In case of nuclear attack, WBT is (still) ready to keep broadcasting

The WBT radio fallout shelter, present day.

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by JEREMY MARKOVICH / NBC Charlotte

WCNC.com

Posted on November 21, 2012 at 6:53 PM

Updated Thursday, Nov 7 at 10:04 PM

CHARLOTTE, N.C. -- Let's say something bad happened.  Something really bad.

Your power's out, so there goes your TV. Also, there goes your internet. And your cell phone. And your home phone. So here you are, huddled in your house, not sure what to do or where to go. How do you find out what's going on? Turns out, there's something in Charlotte set up for just such an occasion.

To understand why it’s there, you have to understand what things used to be like.

Back in 1962, the Cuba Missile Crisis was underway, and the U.S. Government felt that it needed to prepare for the worst. So they built something underneath the transmitter building for WBT radio off of Nations Ford Road in Charlotte.

"You are in the 1963 fallout shelter that was built during the Cuban missile crisis,” said WBT chief engineer Jerry Dowd, who took NBC Charlotte on a tour of the place recently. “The theory behind this was, should there be an event, this would be protected and we would be able to broadcast from it.”

The federal government built shelters like the one at WBT at several radio stations across the country. WBT is one of the oldest—and still one of the most powerful. At night, you can hear its 50,000 watt signal up and down the east coast from Cuba to Canada.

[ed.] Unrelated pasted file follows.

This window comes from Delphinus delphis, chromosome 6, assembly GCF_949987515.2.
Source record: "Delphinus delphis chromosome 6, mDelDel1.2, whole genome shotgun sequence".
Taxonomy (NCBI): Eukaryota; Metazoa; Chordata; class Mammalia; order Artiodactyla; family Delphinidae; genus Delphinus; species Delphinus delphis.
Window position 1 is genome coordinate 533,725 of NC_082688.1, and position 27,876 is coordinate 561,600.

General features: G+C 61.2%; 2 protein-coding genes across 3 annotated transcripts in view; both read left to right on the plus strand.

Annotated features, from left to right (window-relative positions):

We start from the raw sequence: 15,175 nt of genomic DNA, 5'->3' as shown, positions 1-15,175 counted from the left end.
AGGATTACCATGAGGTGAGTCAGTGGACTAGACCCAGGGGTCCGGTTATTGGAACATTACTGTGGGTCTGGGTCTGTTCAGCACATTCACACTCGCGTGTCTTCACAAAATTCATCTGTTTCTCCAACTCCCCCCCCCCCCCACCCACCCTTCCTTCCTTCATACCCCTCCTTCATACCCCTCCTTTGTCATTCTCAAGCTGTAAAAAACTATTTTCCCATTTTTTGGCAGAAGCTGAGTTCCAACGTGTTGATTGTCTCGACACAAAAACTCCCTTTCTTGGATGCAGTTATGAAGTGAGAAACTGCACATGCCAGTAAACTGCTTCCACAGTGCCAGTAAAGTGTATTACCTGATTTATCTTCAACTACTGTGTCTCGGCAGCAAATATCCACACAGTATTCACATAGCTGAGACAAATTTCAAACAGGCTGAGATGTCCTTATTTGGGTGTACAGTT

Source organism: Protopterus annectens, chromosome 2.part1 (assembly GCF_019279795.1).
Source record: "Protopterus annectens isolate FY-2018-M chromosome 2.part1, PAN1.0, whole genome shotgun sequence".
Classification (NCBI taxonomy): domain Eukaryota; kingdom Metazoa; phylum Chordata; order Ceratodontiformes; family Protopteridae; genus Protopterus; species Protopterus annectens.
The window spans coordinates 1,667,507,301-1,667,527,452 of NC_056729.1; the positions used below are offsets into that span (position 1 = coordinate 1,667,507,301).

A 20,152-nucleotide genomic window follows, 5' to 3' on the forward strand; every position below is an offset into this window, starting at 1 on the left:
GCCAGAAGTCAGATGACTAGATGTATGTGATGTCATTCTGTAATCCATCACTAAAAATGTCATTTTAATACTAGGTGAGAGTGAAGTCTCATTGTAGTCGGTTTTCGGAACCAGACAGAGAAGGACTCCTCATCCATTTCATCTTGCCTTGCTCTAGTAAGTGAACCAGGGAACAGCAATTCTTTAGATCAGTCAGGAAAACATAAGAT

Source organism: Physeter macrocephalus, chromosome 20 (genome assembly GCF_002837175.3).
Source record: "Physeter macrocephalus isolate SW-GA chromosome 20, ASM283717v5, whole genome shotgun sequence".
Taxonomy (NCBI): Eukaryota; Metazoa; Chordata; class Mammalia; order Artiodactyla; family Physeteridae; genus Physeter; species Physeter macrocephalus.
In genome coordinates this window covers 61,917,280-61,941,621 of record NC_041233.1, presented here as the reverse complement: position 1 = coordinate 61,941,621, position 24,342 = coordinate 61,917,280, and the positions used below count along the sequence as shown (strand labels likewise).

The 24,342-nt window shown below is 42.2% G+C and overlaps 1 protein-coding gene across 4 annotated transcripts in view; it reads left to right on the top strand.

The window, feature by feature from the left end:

"You keep something like this and hope you never need it,” said Dowd. “It's like an insurance policy that you hope you never need.”

This place--surrounded by a lot of concrete, peeling paint, knobs, wires, clocks and reels--doesn't seem real.

“Oh, this is real,” said Dowd before he sat down at the controls. “We would turn this switch on and we would say ‘Hello folks, how are you today?’”

He picked up a stack of records. “We have a Sunday morning church service in case we ever needed one.”

Then, Dowd pulled out a plastic ring and sat it on top of a round cardboard box. “Instant toilet,” he said.

Because if, say, a nuclear attack happened, and you had to tell the world about it, you might have to be down here for a while.

“The plan was 60 to 90 days,” said Dowd. “The theory was that after 30 days the dust would settle and you could go back outside.”

And then, there’s this.

“We were not one of Fidel Castro's friends because we used to do something called Radio Liberty,” said Dowd. “We sent propaganda back to Cuba every evening on WBT during the crisis.”

And, according to Jerry, some of Cuba’s missiles were pointed…at us.

“They would set a little device in the missile that would home in on different radio frequencies. And 1110 in Charlotte was one of the frequencies they were planning on homing in on.”

All of the equipment in the fallout shelter still works. Not that you would use it, though, because the federal government has built something new at the WBT transmitter.

“The new millennium version of the fallout shelter does exist,” said Dowd.

We asked to see it. Dowd replied with one word: No.

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